Google says that Honeycomb won’t “require” a dual core CPU, but that’s clearly the hardware platform that it’s being primarily targeted at. I wouldn’t bet against it, but I’d definitely be leery of its performance on existing devices.
GPS doesn’t need 3G to function though the Android software built around GPS typically pulls map data from the network as needed, so unless the device can talk to Google’s servers while you’re using it (which typically means 3G unless you’re sitting at home, in which case why do you need GPS?) there isn’t that much point to having live GPS data. You’ll know your lat/lon, but what good is that if you don’t have map data to go along with it?
To really use the GPS in a practical manner you’ll either need to acquire software which downloads map data to the local device so you have it regardless of network connection, or else tether your Galaxy Tab through something else (I do this with my ASUS Transformer. It has no 3G but does have GPS. I can data tether it through my Android phone so that it can get map data on the go even though it only does wifi).
Update: I have 2 friends who have bought and returned the Motorola Xoom. Both have access to iPad 1 or 2, and found issues with Xoom and/or Android that cannot be overcome in their minds. They managed to talk me into waiting even longer for the flood of other brands of Android tablets.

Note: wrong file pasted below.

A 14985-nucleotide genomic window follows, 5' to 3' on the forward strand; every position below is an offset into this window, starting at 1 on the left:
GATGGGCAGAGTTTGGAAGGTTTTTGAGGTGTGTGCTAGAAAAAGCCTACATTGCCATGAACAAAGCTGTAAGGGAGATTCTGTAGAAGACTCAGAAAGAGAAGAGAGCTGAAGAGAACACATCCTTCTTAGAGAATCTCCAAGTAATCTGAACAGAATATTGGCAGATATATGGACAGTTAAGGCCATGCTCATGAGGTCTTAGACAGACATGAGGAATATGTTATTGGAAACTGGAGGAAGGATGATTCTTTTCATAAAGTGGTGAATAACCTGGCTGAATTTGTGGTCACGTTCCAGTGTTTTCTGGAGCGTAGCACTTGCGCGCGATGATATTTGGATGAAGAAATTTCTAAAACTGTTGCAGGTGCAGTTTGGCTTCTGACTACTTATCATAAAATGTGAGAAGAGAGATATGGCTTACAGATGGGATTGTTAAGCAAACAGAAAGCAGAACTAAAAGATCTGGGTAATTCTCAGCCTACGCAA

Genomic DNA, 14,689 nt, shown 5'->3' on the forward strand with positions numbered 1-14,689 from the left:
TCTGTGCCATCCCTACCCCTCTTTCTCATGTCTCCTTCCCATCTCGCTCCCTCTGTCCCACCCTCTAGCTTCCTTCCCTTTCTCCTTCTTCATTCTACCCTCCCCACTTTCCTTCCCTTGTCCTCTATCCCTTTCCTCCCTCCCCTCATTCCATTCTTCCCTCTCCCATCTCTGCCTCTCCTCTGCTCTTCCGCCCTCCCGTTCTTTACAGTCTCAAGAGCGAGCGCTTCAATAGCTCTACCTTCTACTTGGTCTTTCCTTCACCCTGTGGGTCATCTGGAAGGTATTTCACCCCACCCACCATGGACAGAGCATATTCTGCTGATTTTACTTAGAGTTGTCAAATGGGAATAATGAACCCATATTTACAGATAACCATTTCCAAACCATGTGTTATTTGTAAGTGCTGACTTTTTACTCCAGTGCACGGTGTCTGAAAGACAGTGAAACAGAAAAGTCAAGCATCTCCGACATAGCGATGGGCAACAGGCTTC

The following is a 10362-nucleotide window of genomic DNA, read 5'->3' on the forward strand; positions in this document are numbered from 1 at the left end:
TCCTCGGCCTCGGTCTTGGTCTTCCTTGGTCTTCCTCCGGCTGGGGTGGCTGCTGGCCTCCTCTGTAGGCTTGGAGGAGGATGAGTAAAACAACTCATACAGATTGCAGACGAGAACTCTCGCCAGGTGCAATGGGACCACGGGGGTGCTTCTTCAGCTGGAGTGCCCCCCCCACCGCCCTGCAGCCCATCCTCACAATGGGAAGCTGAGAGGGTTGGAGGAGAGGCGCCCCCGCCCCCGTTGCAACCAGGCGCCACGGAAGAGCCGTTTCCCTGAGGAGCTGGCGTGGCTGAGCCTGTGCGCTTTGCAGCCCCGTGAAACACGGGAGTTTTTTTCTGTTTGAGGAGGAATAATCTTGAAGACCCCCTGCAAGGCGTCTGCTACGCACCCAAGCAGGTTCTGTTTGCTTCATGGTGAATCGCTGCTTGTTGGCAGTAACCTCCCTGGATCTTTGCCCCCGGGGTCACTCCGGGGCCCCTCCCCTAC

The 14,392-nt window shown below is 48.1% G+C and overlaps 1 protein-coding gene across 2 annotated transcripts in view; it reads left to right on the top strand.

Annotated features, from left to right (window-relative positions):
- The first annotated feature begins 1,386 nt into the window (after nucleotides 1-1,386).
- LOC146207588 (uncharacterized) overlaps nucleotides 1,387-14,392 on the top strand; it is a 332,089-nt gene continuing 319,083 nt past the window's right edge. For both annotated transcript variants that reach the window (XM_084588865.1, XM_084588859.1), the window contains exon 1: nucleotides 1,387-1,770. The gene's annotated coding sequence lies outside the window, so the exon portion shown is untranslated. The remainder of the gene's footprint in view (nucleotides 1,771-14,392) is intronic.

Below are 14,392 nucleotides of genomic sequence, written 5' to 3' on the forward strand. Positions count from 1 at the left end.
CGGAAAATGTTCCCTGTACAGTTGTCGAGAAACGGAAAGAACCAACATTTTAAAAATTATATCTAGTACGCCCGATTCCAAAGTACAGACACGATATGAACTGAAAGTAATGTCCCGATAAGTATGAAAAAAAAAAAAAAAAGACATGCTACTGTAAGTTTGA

IIRC the reasons: Xoom’s display is not as saturated as the iPad; Android’s store doesn’t have the massive amounts of apps; … I can’t remember the rest.
One guy loved the flexibility and live-ness of the Android home pages.
With the new update to the Xoom, it seems very solid now. The browser is totally badass now. The quirky issues that it had when I first got it seem to have been resolved, and with the new little swype app thing (Flex 9t or something?) that I got for free from the Amazon app store on the day it was offered, the Xoom does exactly what I want it to now.
I’m still extremely happy with my ASUS Transformer (though it is priced outside of the core of this discussion, especially if you include the keyboard dock).
I tend to use it in netbook mode about 80% of the time because I just really like using a near-full-size physical keyboard when typing, then just pull out the tablet part when doing lazy couch surfing stuff.
The Transformer has 100% convinced me that I don’t ever want another dedicated tablet, though I do very much always want a netbook that can become a tablet as needed, so I’m pretty much never buying any tablet on any OS in the future that doesn’t reuse this convertible form factor (being able to plug in a bluetooth or usb keyboard to a basic tablet doesn’t count, it loses a lot of convenience by requiring a secondary case with extra accessory storage to tote the thing in).
I also like the transformer with the keyboard dock but the one I bought had major light leak issues so I sent it back and after reading about a lot more issues like mine, got the Acer Iconia. Very happy with it so far even without a nice dock like the Transformers.